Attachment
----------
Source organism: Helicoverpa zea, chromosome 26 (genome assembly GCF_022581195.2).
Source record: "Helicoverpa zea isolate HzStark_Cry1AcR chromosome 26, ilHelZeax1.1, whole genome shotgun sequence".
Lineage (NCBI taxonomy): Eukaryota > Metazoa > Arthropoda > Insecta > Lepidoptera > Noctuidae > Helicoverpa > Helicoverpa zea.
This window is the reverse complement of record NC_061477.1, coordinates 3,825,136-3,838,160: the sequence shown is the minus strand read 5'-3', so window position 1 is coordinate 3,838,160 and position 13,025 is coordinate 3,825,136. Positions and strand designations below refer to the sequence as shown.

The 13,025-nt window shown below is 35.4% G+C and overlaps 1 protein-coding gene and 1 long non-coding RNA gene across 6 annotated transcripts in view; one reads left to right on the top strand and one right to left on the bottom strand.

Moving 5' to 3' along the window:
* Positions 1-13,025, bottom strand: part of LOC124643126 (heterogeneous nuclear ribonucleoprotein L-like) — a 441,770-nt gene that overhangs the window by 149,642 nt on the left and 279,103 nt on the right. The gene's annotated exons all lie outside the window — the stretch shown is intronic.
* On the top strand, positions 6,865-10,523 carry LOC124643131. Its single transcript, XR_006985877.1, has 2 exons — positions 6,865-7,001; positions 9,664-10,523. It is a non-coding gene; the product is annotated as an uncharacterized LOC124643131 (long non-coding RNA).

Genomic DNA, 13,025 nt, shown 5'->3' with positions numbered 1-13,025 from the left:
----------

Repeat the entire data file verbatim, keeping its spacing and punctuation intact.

Source organism: Helicoverpa zea, chromosome 26 (genome assembly GCF_022581195.2).
Source record: "Helicoverpa zea isolate HzStark_Cry1AcR chromosome 26, ilHelZeax1.1, whole genome shotgun sequence".
Lineage (NCBI taxonomy): Eukaryota > Metazoa > Arthropoda > Insecta > Lepidoptera > Noctuidae > Helicoverpa > Helicoverpa zea.
This window is the reverse complement of record NC_061477.1, coordinates 3,825,136-3,838,160: the sequence shown is the minus strand read 5'-3', so window position 1 is coordinate 3,838,160 and position 13,025 is coordinate 3,825,136. Positions and strand designations below refer to the sequence as shown.

The 13,025-nt window shown below is 35.4% G+C and overlaps 1 protein-coding gene and 1 long non-coding RNA gene across 6 annotated transcripts in view; one reads left to right on the top strand and one right to left on the bottom strand.

Moving 5' to 3' along the window:
* Positions 1-13,025, bottom strand: part of LOC124643126 (heterogeneous nuclear ribonucleoprotein L-like) — a 441,770-nt gene that overhangs the window by 149,642 nt on the left and 279,103 nt on the right. The gene's annotated exons all lie outside the window — the stretch shown is intronic.
* On the top strand, positions 6,865-10,523 carry LOC124643131. Its single transcript, XR_006985877.1, has 2 exons — positions 6,865-7,001; positions 9,664-10,523. It is a non-coding gene; the product is annotated as an uncharacterized LOC124643131 (long non-coding RNA).

Genomic DNA, 13,025 nt, shown 5'->3' with positions numbered 1-13,025 from the left: